The bizarreness of and anxiety about how our social sphere has been shifting in the age of handheld devices and social media has certainly hit us all at one point or another. Personally, it hits me most when I take public transit and realize that everyone is looking at their phone, like a train full of isolated and mesmerized zombies. People avoid eye contact, barely anyone ever has a book or newspaper, and the group of people who are actually chatting with each other are the anomaly among the rest of those absorbed in the blackhole of their cellphone screen. Workshop participant and festival artist Stephanie Patsula cleverly created a performance out of this technological phenomenon on Thursday evening, May 16, at dc3 Art Projects, with the help of an overhead projector, a mirror and her cell-phone.
Live-streaming from her cellphone to her Instagram, Patsula shut out the world around and connected herself to her audience through live video and chat. All around the gallery visitors excitedly pulled out their phones to follow and participate in the interactive performance piece. Standing side by side, friends chatted with each other online and turned to laugh with one another at the messages they just sent. Screen names and emojis covered Patsula’s projected face only fifteen feet where the real-time artist lay sprawled on the floor, posing, selfie-ready, watching herself in her phone screen and playing with reflections in the mirror. Her oversized face gazed out at the people filling the gallery, her eyes locking with those of the visitors in the space, creating a sensorially confusing experience of connecting with the disembodied face of the physically present and emotionally disconnected artist. I panicked with my phone trying to find Patsula’s Instagram handle so I could join the performance.
As faces disappeared behind screens, visitors were all at once engaging and disengaging, connected but disconnected, present but somewhere else. In the face of technology and live streaming social media, the dynamic of interacting face to face no longer fit the space. The process of finding, following, joining, chatting, liking, sharing no longer required that any physical bodies be present to participate in the very event happening around us all. Even more unsettling was being witness to Patsula’s intense concentration on only herself which ultimately ended up creating a multi-level cyber community in which people were suddenly connected through her whether they were physically present at the gallery or not. Those without devices, on the other hand, were excluded from the performance that was happening right in front of them.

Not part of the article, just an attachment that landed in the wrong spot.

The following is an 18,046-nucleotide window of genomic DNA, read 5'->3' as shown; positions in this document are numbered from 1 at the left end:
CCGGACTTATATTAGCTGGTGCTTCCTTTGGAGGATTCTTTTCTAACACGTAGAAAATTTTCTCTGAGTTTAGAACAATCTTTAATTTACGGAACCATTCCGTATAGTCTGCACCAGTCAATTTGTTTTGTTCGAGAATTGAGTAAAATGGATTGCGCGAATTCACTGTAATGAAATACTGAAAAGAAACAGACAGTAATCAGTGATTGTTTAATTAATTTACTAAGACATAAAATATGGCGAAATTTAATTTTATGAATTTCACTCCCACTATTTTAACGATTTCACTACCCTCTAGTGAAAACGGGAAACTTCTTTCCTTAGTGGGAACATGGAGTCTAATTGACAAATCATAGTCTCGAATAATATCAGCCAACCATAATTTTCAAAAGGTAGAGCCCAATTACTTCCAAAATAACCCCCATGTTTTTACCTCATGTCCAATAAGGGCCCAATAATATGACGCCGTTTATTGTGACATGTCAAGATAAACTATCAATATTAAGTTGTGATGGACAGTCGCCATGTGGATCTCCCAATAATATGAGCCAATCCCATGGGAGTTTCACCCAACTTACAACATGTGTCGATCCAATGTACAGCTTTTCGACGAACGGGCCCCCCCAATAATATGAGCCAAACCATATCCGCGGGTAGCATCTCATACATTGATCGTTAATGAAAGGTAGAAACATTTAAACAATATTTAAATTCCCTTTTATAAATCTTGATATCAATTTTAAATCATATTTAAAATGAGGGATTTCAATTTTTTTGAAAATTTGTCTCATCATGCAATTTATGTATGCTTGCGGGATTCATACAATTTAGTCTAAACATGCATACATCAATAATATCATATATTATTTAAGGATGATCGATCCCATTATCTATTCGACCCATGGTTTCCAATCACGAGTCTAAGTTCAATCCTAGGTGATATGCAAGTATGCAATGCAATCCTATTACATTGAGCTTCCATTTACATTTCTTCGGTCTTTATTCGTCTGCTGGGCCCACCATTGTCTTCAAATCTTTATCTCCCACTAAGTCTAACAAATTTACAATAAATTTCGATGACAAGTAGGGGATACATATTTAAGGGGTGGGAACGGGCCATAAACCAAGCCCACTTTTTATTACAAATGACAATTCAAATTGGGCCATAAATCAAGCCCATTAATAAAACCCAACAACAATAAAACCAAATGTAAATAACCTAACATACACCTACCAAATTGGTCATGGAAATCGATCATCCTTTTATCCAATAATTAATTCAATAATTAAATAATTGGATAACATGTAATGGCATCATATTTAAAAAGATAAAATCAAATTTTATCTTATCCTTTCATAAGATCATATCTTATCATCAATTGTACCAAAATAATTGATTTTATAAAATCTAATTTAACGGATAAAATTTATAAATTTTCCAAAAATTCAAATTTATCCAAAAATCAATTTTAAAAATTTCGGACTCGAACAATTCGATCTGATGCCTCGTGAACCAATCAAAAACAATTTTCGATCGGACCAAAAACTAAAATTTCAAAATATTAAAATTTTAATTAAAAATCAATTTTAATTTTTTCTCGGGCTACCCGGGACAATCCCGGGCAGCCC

Patsula’s performance carried on throughout the evening, while other performances went on around her. Seeing her in the background while I watched the other artists gave me an unsettling anxiety from having divided attention. I was distracted, but also able to partially tune her out. I wondered if the logistics of having multiple performances happening simultaneously with Patsula’s piece was premeditated or a serendipitous accident–I realized this was a direct parallel for how I live my life–constantly in multi-tasking mode, writing while I watch TV, talking on the phone while I write an email, having coffee with a friend while I respond to the text of another friend, chatting on Facebook while I edit my photos and blogs… Perhaps in this age of technology and device dependence we are really only ever half present. What does it mean for our social lives and relationships if we are never fully in tune with one platform of communication, but trying to manage multiple streams? Will we overkill or adapt and thrive?
Written by Brittany Snellen.
Brittany Snellen has a master’s degree in art history from the University of Alberta. She’s spent the last five years facilitating collaborative exhibition projects between art historians and artists. In her spare time you can find her photographing births and writing about art.